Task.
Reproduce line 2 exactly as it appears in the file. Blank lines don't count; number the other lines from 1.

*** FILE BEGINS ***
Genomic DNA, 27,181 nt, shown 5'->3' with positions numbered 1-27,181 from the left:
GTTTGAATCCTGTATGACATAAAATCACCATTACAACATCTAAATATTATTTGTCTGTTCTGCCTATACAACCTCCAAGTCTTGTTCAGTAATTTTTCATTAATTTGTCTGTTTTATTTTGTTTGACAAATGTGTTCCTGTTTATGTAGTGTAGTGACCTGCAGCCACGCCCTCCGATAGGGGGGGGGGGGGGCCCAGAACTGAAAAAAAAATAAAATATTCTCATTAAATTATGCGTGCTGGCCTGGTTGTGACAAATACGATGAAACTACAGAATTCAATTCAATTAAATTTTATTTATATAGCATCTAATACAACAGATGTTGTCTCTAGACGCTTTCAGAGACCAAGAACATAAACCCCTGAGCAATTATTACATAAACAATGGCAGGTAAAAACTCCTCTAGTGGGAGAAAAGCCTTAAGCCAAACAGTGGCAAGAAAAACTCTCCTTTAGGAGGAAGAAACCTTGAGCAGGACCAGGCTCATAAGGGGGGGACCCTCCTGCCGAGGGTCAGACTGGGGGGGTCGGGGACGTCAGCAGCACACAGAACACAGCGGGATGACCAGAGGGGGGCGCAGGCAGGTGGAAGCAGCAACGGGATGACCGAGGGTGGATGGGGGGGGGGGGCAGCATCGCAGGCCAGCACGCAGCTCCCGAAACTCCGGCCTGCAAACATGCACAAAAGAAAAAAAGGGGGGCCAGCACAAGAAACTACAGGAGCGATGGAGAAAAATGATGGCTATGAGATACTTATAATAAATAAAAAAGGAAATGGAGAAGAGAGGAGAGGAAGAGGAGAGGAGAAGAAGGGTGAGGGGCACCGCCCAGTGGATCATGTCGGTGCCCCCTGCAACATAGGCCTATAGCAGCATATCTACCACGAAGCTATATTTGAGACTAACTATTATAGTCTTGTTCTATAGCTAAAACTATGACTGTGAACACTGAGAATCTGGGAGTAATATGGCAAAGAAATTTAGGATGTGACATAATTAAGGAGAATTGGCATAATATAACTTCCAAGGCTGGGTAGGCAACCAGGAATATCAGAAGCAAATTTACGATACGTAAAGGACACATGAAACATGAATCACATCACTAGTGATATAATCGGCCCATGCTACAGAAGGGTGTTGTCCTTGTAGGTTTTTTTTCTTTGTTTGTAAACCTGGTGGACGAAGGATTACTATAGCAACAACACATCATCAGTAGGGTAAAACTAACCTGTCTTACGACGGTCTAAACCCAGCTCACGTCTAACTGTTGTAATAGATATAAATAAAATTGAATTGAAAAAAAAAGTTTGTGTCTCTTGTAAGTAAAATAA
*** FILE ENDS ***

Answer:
GTTTGAATCCTGTATGACATAAAATCACCATTACAACATCTAAATATTATTTGTCTGTTCTGCCTATACAACCTCCAAGTCTTGTTCAGTAATTTTTCATTAATTTGTCTGTTTTATTTTGTTTGACAAATGTGTTCCTGTTTATGTAGTGTAGTGACCTGCAGCCACGCCCTCCGATAGGGGGGGGGGGGGGCCCAGAACTGAAAAAAAAATAAAATATTCTCATTAAATTATGCGTGCTGGCCTGGTTGTGACAAATACGATGAAACTACAGAATTCAATTCAATTAAATTTTATTTATATAGCATCTAATACAACAGATGTTGTCTCTAGACGCTTTCAGAGACCAAGAACATAAACCCCTGAGCAATTATTACATAAACAATGGCAGGTAAAAACTCCTCTAGTGGGAGAAAAGCCTTAAGCCAAACAGTGGCAAGAAAAACTCTCCTTTAGGAGGAAGAAACCTTGAGCAGGACCAGGCTCATAAGGGGGGGACCCTCCTGCCGAGGGTCAGACTGGGGGGGTCGGGGACGTCAGCAGCACACAGAACACAGCGGGATGACCAGAGGGGGGCGCAGGCAGGTGGAAGCAGCAACGGGATGACCGAGGGTGGATGGGGGGGGGGGGCAGCATCGCAGGCCAGCACGCAGCTCCCGAAACTCCGGCCTGCAAACATGCACAAAAGAAAAAAAGGGGGGCCAGCACAAGAAACTACAGGAGCGATGGAGAAAAATGATGGCTATGAGATACTTATAATAAATAAAAAAGGAAATGGAGAAGAGAGGAGAGGAAGAGGAGAGGAGAAGAAGGGTGAGGGGCACCGCCCAGTGGATCATGTCGGTGCCCCCTGCAACATAGGCCTATAGCAGCATATCTACCACGAAGCTATATTTGAGACTAACTATTATAGTCTTGTTCTATAGCTAAAACTATGACTGTGAACACTGAGAATCTGGGAGTAATATGGCAAAGAAATTTAGGATGTGACATAATTAAGGAGAATTGGCATAATATAACTTCCAAGGCTGGGTAGGCAACCAGGAATATCAGAAGCAAATTTACGATACGTAAAGGACACATGAAACATGAATCACATCACTAGTGATATAATCGGCCCATGCTACAGAAGGGTGTTGTCCTTGTAGGTTTTTTTTCTTTGTTTGTAAACCTGGTGGACGAAGGATTACTATAGCAACAACACATCATCAGTAGGGTAAAACTAACCTGTCTTACGACGGTCTAAACCCAGCTCACGTCTAACTGTTGTAATAGATATAAATAAAATTGAATTGAAAAAAAAAGTTTGTGTCTCTTGTAAGTAAAATAA